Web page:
Fritz Lang – Harakiri (1919)


O-Take-San (Lil Dagover) is a beautiful young woman pursued by an evil Buddhist monk (Georg John) who wants to make her one of his many geishas. She has an affair with the Danish officer Niels Prien (Olaf J. Anderson) who leaves her alone and pregnant. O-Take-San considers ritualistic suicide when she is abandoned in this tragic melodrama directed by Fritz Lang. A nitrate print of the 1919 silent classic was found in the Dutch Film Museum and restored in 1988. ~ Dan Pavlides, All Movie Guide

Indulging his taste for Japanese exotica, this early Fritz Lang film is a loose adaptation of the opera Madame Butterfly. Leaving most of the plot intact, Lang does little more than change the names of the lead characters (the opera’s heroine Cio-Cio San becomes O-Take-San and the sailor who seduces and abandons her is now European). He also fills the frame with meticulously detailed sets and costumes that demonstrate a real familiarity with Japanese culture. Refreshingly stereotype-free, though the actors are all European, this film demonstrates that silent film can rival opera in emotional impact. When O-Take-San’s father, sentenced to death by harakiri, reaches out to her as she walks away from him for the last time, his simple gesture calls up more emotion than any line of ever dialogue could. An uncharacteristic film for Lang in that it strays from his normal themes and settings, it nonetheless illustrates his considerable skill as a director, even at this early stage in his career. ~ Tom Vick, All Movie Guide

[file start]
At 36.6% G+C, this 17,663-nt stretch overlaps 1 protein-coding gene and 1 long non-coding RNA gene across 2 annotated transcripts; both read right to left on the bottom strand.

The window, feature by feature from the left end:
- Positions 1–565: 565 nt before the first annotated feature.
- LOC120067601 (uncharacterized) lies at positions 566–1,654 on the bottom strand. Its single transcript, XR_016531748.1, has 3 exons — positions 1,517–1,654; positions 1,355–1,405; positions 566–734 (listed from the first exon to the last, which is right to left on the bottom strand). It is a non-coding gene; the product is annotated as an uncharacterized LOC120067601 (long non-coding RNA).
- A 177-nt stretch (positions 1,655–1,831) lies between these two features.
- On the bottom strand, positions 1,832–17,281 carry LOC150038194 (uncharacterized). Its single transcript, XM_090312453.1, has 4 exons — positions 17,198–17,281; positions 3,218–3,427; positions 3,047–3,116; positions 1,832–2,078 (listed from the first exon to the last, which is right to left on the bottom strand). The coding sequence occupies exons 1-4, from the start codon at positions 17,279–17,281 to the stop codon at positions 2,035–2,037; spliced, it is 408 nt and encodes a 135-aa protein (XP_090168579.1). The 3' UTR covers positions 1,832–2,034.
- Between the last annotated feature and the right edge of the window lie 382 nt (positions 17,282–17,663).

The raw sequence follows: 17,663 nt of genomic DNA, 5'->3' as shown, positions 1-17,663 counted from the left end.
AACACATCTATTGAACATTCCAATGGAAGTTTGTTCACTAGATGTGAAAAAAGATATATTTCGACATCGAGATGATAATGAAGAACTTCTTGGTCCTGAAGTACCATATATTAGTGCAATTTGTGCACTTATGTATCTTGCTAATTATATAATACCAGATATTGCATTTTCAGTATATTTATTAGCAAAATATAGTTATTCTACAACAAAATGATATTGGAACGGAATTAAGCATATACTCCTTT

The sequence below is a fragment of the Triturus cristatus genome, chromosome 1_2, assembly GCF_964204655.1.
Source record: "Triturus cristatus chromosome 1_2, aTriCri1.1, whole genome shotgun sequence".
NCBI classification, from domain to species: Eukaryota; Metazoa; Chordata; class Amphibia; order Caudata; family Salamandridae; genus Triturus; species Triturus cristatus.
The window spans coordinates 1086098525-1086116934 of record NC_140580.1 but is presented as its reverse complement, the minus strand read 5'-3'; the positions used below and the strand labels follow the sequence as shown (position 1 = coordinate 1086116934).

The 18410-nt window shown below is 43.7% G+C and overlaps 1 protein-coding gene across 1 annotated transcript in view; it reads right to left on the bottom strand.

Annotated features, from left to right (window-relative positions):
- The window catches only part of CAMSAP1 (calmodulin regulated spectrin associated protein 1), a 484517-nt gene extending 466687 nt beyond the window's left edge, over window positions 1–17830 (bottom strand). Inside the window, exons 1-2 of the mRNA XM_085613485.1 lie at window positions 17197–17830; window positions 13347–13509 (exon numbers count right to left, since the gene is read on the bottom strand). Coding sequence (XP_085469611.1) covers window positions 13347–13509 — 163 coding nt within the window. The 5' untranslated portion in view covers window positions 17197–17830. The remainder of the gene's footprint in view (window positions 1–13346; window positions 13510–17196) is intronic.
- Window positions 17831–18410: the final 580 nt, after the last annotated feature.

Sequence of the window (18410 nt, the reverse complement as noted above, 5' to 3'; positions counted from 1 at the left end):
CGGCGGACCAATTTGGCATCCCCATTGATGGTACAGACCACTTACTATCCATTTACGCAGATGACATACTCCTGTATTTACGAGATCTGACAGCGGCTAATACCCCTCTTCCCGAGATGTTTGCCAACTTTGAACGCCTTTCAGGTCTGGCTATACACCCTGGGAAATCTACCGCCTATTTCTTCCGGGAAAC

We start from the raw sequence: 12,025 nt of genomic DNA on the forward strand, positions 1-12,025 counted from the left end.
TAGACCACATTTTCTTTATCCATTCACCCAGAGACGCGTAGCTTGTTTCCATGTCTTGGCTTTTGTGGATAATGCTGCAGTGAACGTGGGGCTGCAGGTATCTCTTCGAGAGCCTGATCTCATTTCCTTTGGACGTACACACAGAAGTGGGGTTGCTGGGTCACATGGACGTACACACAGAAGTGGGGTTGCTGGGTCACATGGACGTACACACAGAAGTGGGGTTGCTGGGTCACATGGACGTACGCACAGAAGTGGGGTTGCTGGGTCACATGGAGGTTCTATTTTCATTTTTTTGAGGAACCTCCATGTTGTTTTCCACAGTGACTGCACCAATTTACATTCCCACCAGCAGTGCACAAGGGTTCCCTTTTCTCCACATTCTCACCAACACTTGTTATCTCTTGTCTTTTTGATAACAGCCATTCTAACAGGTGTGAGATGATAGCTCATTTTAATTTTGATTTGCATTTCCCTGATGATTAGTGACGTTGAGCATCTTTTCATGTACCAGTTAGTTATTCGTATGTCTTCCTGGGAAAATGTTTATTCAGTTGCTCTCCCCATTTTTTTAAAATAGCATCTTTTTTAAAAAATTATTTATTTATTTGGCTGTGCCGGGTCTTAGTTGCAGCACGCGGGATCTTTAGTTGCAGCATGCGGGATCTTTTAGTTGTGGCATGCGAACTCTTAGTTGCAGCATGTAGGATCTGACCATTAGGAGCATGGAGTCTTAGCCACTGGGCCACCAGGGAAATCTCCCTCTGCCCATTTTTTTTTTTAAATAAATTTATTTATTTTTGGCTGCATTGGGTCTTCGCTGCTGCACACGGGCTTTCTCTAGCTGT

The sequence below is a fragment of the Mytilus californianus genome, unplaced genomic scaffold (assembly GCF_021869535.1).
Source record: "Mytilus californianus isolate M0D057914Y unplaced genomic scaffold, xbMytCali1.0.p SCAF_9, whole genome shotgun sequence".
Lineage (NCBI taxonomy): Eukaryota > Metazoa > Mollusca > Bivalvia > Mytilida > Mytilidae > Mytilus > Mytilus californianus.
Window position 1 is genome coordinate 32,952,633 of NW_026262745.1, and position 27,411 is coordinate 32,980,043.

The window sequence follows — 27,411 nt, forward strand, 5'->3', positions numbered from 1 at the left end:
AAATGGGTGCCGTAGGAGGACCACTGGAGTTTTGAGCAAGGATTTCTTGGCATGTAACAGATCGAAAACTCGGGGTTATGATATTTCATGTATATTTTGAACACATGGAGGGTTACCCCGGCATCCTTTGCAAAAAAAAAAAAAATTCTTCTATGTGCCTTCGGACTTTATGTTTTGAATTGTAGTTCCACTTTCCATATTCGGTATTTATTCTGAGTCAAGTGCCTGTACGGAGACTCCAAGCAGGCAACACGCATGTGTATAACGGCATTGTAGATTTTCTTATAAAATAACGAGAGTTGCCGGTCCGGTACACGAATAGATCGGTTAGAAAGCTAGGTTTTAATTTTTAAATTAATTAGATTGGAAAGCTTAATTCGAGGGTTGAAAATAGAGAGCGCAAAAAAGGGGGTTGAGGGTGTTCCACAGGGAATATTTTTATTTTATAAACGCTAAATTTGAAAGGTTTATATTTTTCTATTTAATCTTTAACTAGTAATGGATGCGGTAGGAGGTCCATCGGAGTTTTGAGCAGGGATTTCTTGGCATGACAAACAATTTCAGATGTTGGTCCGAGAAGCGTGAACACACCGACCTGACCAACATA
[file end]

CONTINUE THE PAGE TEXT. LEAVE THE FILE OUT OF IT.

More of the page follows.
Subtitles:English intertitles

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